But I needed to expand, so off I went! The rented farm was lush with opportunity and I was downright giddy to get started. Before long, I was raising 4-6 pigs per year. I hit some some struggles with the broilers. Predators are always hungry. Especially when they have young to feed. But I learned, built stronger defenses, worked some offense. The layers were working their magic and I grew my flock from double digits to triple. Somewhere in there I had amassed over 100 chickens for the purpose of laying eggs to sell.

Things were going okay as a young farmer, just getting her feet wet. But that dried up one day when the well pump failed. Due to extraneous circumstances and a strangely wired house, it was impossible to get the pump going again. For two long years, I muddled through. I lugged six 5 gallon water jugs from my second floor apartment to the truck to trek to the farm. In the winter, I carried these jugs through three feet of snow. In the summer, on especially hot days, I made three trips instead of two, bringing a grand total of 90 gallons to the farm rather than only 60 gallons.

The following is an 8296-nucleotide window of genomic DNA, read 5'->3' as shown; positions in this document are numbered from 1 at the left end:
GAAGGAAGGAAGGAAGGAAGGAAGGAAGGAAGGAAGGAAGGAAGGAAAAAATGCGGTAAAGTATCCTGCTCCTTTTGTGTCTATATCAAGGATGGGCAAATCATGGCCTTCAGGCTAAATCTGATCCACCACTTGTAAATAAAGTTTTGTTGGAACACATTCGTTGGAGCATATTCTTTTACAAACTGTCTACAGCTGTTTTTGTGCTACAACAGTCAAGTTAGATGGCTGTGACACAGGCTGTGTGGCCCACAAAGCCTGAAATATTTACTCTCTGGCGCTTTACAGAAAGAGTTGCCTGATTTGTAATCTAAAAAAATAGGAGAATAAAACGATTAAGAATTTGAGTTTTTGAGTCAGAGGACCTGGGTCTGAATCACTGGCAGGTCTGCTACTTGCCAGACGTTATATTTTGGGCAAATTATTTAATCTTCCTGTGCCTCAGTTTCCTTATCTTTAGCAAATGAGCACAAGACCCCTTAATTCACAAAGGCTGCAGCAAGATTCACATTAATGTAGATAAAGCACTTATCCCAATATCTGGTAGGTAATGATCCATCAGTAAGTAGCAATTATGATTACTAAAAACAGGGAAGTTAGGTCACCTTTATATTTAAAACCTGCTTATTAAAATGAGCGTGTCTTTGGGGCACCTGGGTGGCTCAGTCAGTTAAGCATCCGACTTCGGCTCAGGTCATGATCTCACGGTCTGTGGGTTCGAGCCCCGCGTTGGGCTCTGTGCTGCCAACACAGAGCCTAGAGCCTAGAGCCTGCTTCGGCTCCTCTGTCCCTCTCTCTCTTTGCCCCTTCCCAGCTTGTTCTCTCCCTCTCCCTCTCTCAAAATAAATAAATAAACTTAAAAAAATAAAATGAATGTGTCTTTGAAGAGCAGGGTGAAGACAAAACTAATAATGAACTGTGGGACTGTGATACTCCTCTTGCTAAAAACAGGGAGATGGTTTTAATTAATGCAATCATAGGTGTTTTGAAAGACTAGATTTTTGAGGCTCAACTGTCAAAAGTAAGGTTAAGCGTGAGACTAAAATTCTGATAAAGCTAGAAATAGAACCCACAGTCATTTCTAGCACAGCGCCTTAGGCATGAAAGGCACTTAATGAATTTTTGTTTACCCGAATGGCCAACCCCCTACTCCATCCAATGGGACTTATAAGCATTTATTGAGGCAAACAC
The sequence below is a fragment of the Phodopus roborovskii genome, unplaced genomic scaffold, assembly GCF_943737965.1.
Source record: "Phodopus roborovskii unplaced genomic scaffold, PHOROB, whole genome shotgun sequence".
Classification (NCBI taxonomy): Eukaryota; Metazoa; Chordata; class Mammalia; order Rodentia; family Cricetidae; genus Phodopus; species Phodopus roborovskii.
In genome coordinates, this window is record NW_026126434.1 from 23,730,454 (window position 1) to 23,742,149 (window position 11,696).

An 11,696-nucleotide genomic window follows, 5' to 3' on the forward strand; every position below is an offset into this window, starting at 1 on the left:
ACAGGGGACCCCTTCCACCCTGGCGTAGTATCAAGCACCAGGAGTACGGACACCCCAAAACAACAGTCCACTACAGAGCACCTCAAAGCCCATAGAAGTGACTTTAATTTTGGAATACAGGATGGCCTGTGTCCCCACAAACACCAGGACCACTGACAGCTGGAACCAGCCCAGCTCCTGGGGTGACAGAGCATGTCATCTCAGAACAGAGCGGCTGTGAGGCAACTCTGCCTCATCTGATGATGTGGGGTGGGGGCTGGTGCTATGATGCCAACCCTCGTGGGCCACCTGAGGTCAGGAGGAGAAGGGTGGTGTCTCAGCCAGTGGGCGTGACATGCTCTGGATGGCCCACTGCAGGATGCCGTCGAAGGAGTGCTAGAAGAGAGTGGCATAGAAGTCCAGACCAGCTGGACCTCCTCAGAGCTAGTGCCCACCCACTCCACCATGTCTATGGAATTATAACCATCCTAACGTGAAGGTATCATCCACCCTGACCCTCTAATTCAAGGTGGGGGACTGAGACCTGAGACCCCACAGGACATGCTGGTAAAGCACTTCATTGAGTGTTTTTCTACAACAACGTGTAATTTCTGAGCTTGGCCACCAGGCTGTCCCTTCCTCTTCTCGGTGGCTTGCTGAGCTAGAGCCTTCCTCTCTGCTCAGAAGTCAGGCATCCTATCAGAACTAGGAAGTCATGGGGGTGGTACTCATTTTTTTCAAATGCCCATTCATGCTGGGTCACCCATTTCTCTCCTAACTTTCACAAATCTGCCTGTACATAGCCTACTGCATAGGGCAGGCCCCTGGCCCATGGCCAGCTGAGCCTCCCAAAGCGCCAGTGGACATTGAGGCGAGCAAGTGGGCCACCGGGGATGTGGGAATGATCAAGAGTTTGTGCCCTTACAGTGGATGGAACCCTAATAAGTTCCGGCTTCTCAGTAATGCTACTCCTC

I put a stop to my broiler operation as 100 broilers will go through 15-30 gallons per day. Predators took care of my laying flock, bringing me well under 50 hens. Between fledgling red tailed hawks being trained in the art of the buffet line of chickens, raccoons, and some extremely hungry foxes, the flock was hit hard. I allowed my hen numbers to stay low, taking care of the problems mother nature had thrown my way (thanks Abel!). I had fewer animals to water, but I still had crops to water.

Getting seeds to germinate is hard without adequate water. Carrots hardly grew as frequent, even watering is absolutely essential those first few weeks. With only 5 gallon jugs, it was impossible to water them well enough. I didn’t have enough time to drive back and forth from the farm into town and back, filling all those jugs and water all those crops. Half never even sprouted from the ground the first year. The second year, I planted less and grew more.

But I’m stubborn, I must admit. If I couldn’t have broilers, I’d get sheep. Three or four of them wouldn’t drink much and I was growing fewer crops, so I had some wiggle room. So I sprung for a ewe with two lambs and later found Sam the Ram to join the show. Then I thought, “why stop at sheep? I have these ruminants, why not add some calves?!” So I did. I found two calves, a heifer and a steer, both around one month old. Maybe stubborn isn’t the word for it. Crazy might be better served in this context.